alumnus Penn State

Manohar Singh, division head for social sciences at Penn State Abington, and Steve Hynes '90, CEO of MRO, discuss plans for the business degree. MRO employees voted to name conference rooms in honors of the company's location near Valley Forge National Historical Park. This room is called Washington's Headquarters. 

Image: Regina Broscius

'Undercover Boss' twist to Abington business challenge

An unidentified man observed as college teams presented their findings at the Penn State Abington business challenge. As the second group spoke, Stephen Hynes, a 1990 graduate, decided it was time to ditch the "Undercover Boss"-ish anonymity he wanted when he sponsored the competition.

“It became clear to me as I listened that if I filled in the blanks about our company, the kids could correct any misconceptions in their plans,” Hynes, chief executive officer of MRO Corp., said. “They put hours and hours into their research, and they really wanted to find the right approach to achieve our goals.”

So Hynes, like any good reality TV "Undercover Boss," revealed himself as the head of the company profiled in the case study.

“The students were stunned,” Manohar Singh, division head for social sciences at Abington, laughed. “They realized they were teaching the CEO of this company. It was the climax of the day, a turning point.”

alumnus

Inc. magazine named Steve Hynes' firm MRO to its Inc. 5000 list of fastest growing companies in America last year. He gives back to Penn State Abington by helping prepare students for careers through businesses challenges. 

Image: Regina Broscius

Abington invited teams from more than 200 colleges to analyze a case study and develop recommendations to grow an anonymous firm and create value for its private equity owners. 

Identified as the fictional HIPCO in the case study, MRO's proprietary platform provides an enterprise-wide solution for the secure exchange of protected health information between health care organizations, other providers, government agencies, payers, third-parties and patients.

The judges selected nine written submissions and invited the authors to present their research to a panel of faculty and business leaders at Abington.

“It was interesting exercise for the kids — researching, forming hypotheses, and defending it,” Hynes said. “I was impressed that the students put in so much effort and leveraged the strengths of their teammates."

“It was clear they chose hot button topics and tried to address issues,” he said. “The winner tied in federal regulations and programs and current trends in electronic medical records adoption."

The presentations proved to be a key learning experience for the students.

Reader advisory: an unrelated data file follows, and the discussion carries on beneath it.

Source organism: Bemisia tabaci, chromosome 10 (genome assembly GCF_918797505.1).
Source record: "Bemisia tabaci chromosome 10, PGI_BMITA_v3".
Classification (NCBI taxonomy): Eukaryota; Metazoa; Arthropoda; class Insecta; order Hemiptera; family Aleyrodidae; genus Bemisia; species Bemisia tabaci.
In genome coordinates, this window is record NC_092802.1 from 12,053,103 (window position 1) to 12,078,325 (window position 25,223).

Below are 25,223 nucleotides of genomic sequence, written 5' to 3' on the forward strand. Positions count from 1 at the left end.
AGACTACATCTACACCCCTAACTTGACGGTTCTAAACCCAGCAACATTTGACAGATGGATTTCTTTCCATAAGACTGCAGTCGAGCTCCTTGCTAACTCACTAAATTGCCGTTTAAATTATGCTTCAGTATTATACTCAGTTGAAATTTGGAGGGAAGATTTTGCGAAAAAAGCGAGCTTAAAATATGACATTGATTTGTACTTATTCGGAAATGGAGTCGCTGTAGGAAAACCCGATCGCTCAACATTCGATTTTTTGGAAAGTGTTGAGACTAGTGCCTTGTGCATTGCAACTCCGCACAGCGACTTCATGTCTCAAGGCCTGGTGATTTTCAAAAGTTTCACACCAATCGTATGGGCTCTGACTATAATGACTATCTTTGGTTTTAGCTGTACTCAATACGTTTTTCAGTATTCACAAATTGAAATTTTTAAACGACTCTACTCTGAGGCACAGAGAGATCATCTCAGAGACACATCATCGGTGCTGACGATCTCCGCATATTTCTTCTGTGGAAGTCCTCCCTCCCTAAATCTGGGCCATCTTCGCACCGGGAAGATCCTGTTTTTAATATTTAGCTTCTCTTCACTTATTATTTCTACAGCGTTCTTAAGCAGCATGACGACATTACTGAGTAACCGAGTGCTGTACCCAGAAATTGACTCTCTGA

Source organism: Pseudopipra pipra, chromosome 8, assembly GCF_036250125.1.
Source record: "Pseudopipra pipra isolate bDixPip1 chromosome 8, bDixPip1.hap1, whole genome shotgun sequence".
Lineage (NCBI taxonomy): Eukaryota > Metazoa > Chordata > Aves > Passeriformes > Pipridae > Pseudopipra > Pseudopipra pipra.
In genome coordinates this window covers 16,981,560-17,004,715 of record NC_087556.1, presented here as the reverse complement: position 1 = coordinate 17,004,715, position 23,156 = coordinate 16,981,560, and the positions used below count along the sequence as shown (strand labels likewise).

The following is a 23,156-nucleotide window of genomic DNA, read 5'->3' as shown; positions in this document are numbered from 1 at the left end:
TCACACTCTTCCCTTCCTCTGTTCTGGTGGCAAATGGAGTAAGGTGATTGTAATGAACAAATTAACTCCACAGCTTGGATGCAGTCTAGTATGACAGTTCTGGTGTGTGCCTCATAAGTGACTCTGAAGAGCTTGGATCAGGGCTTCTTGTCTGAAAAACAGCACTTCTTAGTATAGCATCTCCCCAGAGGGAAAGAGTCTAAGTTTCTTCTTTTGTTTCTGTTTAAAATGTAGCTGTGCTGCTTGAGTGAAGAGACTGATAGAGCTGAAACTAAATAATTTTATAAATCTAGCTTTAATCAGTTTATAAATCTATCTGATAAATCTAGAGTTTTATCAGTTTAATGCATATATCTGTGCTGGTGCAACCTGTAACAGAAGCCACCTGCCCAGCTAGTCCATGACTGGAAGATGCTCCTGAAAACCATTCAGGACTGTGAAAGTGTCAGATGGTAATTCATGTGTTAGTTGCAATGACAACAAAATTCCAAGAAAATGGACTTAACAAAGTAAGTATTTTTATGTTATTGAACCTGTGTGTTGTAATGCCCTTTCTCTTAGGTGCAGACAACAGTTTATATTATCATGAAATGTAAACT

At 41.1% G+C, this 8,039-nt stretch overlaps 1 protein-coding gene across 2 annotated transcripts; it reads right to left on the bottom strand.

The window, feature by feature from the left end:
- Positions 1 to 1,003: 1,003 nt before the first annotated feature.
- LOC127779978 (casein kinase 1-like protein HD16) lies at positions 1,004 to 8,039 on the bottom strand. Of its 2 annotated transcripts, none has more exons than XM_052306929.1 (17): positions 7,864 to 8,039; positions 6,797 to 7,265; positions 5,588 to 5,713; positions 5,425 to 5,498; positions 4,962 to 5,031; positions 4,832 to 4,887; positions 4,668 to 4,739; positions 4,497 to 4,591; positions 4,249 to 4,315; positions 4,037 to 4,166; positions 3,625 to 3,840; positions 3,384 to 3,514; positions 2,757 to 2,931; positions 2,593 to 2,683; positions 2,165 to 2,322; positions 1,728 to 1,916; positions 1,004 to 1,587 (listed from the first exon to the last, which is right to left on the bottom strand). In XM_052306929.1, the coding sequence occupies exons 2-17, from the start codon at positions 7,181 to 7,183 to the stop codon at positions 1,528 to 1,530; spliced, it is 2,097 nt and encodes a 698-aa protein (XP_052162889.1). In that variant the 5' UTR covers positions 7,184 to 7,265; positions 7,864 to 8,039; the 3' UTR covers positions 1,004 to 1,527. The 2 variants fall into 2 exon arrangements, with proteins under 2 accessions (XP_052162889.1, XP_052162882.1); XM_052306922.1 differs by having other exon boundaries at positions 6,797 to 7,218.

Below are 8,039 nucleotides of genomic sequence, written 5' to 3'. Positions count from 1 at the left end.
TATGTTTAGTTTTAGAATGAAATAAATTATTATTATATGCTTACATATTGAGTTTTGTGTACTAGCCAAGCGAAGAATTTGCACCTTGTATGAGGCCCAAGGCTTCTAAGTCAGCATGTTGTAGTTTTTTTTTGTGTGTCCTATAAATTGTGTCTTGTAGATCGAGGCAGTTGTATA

“It was apparent that listening to other students gave them ‘ah-ha’ moments," Hynes said. "They were learning as they listened to each other.”

“It was interesting exercise for the kids — researching, forming hypotheses, and defending it.”

-- Penn State alumnus Steve Hynes, 1990, MRO Corp.

Several months ago, Hynes told Singh he wanted to help students master business decision-making skills. The spring business challenge became the jumping-off point, and Hynes plans to continue working to benefit Abington students.

“Anything outside the normal classroom environment is a differentiator in a competitive situation,” he said. “Universities need outside collaborators to invest in these incredibly smart and talented students and merge academics and the real world.”

Hynes strongly endorses the concept of teaching college students to sell themselves and believes developing a customizable degree in sales would put graduates on a faster track to success.

“The job of university is to give kids a foundation so they can get a job including a foundation in sales,” he said. “The sales profession isn't getting off-shored just like IT isn’t going out of style. The skills are embedded in everything”

Hynes' best career advice?

“Don't get caught up in what your job title and money now," he said. "Work for a company that affords you the opportunity to live and grow."

Penn State Abington Business Challenge results 

Judges selected nine teams totaling 17 students to compete in the final round for cash prizes.

  • First Place: Temple University
  • Second Place: Swarthmore College
  • Third Place: Shippensburg University
  • Honorable Mention: Penn State Abington and Penn State Behrend

"Anything outside the classroom is a differentiator. Universities need collaborators to invest in these incredibly smart and talented students and merge academics and the real world."

-- Steve Hynes, chief executive officer of MRO Corp.

Singh, who manages the academic division that includes the business degree, made the students at the challenge among the first to learn about the college's new MBA Fast Track Program. Abington students can obtain their MBA at Penn State Great Valley within one year of completing their four-year undergraduate program at Abington.

Contacts: 

Regina Broscius